Diabetes & Your Old Exercise Equipment
How to dispose of your old exercise equipment
Many of us have a treadmill, stationary bicycle, or another exercise contraption stuck somewhere in the corner of the house. If you are like me, all people are separated by their good intentions.
I bought a brand-new stationary bicycle with the good intention of spending at least 60 minutes per day, and 360 minutes per week, pounding the pedals to lower my blood glucose level. Just what the doctor ordered.
I was skeptical that riding a bicycle in one spot for a minimum of 20 minutes and three times per day would have much impact. I was turned from skeptic to believer as I saw the results of my hard work – well, I can say it was hard work because no one saw how hard I did or did not work. It lowered my blood glucose level by almost 2 points, and so far, I have dropped 8 Kg.
Bottom line: I was looking at my bicycle as a “boat anchor,” but now view it as a keeper. I am now so impressed; I think everyone with diabetes should have one as part of their diabetes treatment plan.
What Happens Sometimes?
The sad story. An exercise machine is purchased with great gusto and the dollars to match. It is used for a few weeks – or less – and then languishes in a corner. Others in the house start making jokes, and they get angry. But you cannot lift your leg to get on the damn thing and start pedalling.
After a few weeks of the persistent attack, you are forced to decide. Either use it or lose it.
Happy days if you use it, and based on my results, a sad day if you choose to lose it.
How to get rid of “It.”
The first line of defence is to remember that your “junk” could be someone else’s gold—a case in point. A friend had an old and bashed-up wooden chest. A few days later, flipping through the want-adds, he saw his chest on sale for $350. It sold in one day! He is a strong proponent where reused, repurposed, and recycled are the legs of the 3-legged stool in a circular economy and putting the chest at the end of his driveway, free for the taking, it soon disappeared.
Someone out there will want your machine, but you may have to be patient. Consider your machine's age, model and condition compared to the others. Look first in the want-adds for comparison pricing, and depending on how fast you may want to get rid of it, price a bit below or a bit above the market.
With all the information gathered, go for it. Reuse, repurpose and recycle. You certainly want to be separate from the 94% of the 22 million tons of material, including exercise equipment, that was prepped for recycling but did not get recycled. That is about a 6% success rate which is not impressive.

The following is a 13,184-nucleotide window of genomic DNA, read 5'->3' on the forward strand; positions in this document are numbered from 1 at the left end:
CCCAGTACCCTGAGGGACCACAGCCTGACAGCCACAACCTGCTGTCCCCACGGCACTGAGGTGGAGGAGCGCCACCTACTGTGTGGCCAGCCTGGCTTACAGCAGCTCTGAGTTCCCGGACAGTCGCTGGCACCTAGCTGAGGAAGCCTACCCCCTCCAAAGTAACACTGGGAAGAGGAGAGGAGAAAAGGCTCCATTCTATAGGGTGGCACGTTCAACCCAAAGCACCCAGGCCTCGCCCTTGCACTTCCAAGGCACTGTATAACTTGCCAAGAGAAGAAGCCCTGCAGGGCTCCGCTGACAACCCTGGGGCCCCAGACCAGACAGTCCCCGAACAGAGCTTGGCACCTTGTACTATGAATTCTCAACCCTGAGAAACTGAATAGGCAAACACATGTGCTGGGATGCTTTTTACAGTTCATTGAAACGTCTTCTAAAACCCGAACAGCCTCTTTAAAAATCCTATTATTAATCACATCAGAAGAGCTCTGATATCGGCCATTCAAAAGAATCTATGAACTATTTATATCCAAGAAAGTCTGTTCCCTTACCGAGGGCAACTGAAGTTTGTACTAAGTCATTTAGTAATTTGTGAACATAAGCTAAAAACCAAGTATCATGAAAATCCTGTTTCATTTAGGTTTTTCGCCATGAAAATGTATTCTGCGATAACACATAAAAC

Getting rid of your exercise machine presents you with four options:
⦁ Advertise the sale on one of the want-add sites. (Facebook marketplace, etc.). One caveat, however, is to be extremely careful with strangers entering your home on the premise of “buying.” One never knows these days. A person could be casing your joint. If possible, hold any viewings outdoors.
⦁ Donate your machine to the Salvation Army, the Good Will, or others that may be able to bring life back to your old device.
⦁ Recycle the machine or leave it at the end of your driveway with a free-for-taking sign attached.
⦁ As a last gasp, your option may be to “deep six” the machine. Load it in your vehicle and take it to the garbage dump. Last rites given, and dumping it out of the trunk, time to go home to remember what was supposed to be and what could have been. But, hey, there is a new day tomorrow.
Exercise equipment is usually purchased with great gusto and in a spirit of good intentions. For many, the shine quickly wears off, and one is stuck with a proverbial boat anchor. Several options are available, from starting to use the machine for its intended uses to recycling, selling, or throwing it away.
It is your exercise machine and your choice. At Damndiabetes.ca, we would love the opportunity to help you achieve a better quality of life living with diabetes. Call on us today to talk to us.
Best wishes ...
Wayne Drury was diagnosed with Type II Diabetes over one year ago. He was frustrated
with the lack of usable information on the treatment of diabetes and how to lower blood
sugar effectively. His passion now, using all he has found in diabetes research, is helping
others on a path to a better quality of life living with diabetes, which he shares on his